Free things you can do online when you’re stuck at home

From games and art galleries to newspapers and academic papers, here’s a list of things you can read, watch, and play for free.

2 min read
Jamie

Jamie is always hungry. He also writes about digital privacy in exchange for sandwiches.

A laptop with a dollar sign crossed out.

With cafes and restaurants shut, major sports and music events cancelled, and movement outside your home restricted to essential trips to the supermarket, a lot of people are turning to their devices for entertainment and escape from monotony.

If you’re stuck indoors, and working from home, it’s normal to suffer from cabin fever.

Fear not. If you find yourself bored of Netflix binging, here are a few other things you can do to pass the time. While it’s great that so many companies are giving away their wares for free, be sure to check the terms of service. It might not be as free as you think.

Download and play free games with friends

Some games, like Fortnite, are already free to play, but a few more have joined the fray too. Games like  Drawful 2 are one. What’s more, game distributor GOG has a Stay at Home bundle with retro and indie games you can download for free until March 30. If you miss a bundle, chances are there will be another bundle with another set of games for you to discover.

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Free group chat platforms have also become an essential pairing with online group gaming, with Houseparty a popular choice. Just make sure that you’ve set your room to private to prevent any unwanted guests from entering your chat room.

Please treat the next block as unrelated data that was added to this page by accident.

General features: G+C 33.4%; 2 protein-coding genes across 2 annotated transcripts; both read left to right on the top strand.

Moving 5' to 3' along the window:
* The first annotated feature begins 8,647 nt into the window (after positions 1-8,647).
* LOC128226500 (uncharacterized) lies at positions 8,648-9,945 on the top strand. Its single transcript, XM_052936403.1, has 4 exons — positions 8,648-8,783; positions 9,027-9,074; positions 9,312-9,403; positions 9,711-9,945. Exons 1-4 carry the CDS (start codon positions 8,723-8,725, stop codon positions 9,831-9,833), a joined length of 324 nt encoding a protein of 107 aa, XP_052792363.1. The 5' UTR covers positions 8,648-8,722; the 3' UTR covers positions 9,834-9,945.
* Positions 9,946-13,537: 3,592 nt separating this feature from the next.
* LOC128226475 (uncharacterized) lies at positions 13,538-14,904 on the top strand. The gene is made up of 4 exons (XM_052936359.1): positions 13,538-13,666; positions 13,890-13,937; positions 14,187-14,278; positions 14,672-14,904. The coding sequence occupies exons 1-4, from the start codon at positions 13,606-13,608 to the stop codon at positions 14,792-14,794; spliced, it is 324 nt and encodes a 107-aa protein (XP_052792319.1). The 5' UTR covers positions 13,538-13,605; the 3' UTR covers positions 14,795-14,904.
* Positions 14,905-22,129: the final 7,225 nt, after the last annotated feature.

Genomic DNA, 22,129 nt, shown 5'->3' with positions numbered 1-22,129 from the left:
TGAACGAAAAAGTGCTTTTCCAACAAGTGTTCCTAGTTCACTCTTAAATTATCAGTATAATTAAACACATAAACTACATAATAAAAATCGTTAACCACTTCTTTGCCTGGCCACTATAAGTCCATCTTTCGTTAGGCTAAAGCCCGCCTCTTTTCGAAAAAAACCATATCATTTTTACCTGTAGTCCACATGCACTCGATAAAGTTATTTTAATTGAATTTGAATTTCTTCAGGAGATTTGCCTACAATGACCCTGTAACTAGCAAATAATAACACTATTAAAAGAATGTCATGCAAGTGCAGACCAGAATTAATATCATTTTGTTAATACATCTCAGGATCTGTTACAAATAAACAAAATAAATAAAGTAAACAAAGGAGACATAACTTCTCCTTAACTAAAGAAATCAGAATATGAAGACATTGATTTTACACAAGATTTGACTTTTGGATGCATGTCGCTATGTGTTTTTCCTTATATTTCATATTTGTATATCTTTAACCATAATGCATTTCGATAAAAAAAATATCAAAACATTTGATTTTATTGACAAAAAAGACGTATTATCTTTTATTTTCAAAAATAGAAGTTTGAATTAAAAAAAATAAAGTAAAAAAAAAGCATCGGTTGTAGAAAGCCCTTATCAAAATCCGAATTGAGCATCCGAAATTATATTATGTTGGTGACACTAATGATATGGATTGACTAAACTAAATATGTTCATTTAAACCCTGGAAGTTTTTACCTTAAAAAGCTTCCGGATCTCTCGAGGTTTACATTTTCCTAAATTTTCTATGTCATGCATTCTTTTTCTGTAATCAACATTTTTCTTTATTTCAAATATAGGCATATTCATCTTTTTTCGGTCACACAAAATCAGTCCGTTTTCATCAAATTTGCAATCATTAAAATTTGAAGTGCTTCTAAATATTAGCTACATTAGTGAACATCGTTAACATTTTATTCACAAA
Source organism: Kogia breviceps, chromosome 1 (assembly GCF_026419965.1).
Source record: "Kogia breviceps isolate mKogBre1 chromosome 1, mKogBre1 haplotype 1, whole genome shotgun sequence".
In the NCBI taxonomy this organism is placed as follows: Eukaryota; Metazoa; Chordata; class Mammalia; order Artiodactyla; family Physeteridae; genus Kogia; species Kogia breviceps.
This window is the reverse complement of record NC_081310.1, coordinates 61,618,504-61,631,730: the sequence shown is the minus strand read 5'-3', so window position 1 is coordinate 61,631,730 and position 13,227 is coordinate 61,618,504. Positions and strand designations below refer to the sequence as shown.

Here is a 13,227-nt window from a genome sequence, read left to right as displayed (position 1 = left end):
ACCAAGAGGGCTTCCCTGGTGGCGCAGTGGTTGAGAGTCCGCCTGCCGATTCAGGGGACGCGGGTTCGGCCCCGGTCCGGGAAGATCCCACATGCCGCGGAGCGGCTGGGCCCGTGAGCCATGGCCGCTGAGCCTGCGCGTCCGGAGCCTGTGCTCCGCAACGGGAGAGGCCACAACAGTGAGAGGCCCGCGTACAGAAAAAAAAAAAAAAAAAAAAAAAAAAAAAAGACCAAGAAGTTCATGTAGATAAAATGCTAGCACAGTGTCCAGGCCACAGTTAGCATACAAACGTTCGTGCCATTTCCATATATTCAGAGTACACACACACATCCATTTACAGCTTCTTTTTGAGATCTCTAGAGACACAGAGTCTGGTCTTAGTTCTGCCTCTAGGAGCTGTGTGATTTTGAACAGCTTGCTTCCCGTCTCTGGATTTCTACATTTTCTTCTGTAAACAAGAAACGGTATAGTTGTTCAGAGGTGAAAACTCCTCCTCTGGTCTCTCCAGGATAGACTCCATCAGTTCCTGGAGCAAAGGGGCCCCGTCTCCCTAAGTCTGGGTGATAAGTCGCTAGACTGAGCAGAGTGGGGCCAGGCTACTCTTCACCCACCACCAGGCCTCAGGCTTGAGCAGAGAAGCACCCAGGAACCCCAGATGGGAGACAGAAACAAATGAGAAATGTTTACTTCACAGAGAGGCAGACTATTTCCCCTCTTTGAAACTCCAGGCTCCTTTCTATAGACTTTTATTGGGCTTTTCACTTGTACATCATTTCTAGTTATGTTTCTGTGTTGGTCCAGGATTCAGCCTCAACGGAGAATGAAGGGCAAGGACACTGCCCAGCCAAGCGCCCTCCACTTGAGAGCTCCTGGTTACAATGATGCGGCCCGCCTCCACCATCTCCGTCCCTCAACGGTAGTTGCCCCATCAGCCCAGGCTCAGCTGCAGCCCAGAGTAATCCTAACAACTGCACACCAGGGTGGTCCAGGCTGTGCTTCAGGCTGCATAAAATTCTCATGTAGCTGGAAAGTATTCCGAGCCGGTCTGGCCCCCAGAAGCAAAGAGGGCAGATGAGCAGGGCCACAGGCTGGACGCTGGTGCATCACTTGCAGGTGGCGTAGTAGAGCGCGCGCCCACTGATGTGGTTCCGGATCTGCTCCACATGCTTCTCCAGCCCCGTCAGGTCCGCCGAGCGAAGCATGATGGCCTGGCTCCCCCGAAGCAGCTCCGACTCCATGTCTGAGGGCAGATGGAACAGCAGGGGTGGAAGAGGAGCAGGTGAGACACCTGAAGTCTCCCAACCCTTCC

Visit museums, zoos, and aquariums (virtually)

Google’s Arts & Culture section has a massive collection of paintings, exhibitions, 360 degree capturings of museums and galleries, as well as virtual tours of famous landmarks through Street View. Notable partners include the Museum of Modern Art in Manhattan, and the British Museum. If you don’t want Google seeing your activity on their site, you can simply sign out or go incognito.

If nature is your thing, you’ll be happy to know that several zoos have live camera feeds of different animals, from lions to penguins to pandas. Check out San Diego Zoo or the National Zoo to check in on lions and elephants, or simply leave the Monterey Aquarium’s Moon Jelly live feed on as a soothing backdrop.

Read previously-inaccessible academic papers

Academic journals and their aggregators are notorious for their paywalls. In a boost for nerds everywhere, Cambridge University Press has made all of its 700 textbooks available in HTML format on Cambridge Core until the end of May 2020. JSTOR’s open-access content is also available without needing to sign up to an account.

Newspapers drop paywall to make Covid-19 coverage publicly accessible

We are not short on news these days, but it’s important to get updates about the Covid-19 pandemic as it develops.

Several newspapers are lowering their paywalls for Covid-19 coverage, including The New York Times, The Los Angeles Times, The Wall Street Journal, and The Atlantic. You may have to create an account before accessing them.

The Washington Post and The Economist both have free newsletters that you can sign up for to get the latest Covid-19 updates, and all linked articles are free.

 

Jamie writes about current issues concerning digital privacy and security and is known to interview leading figures in tech. He also keeps an eye on changes in government censorship and surveillance.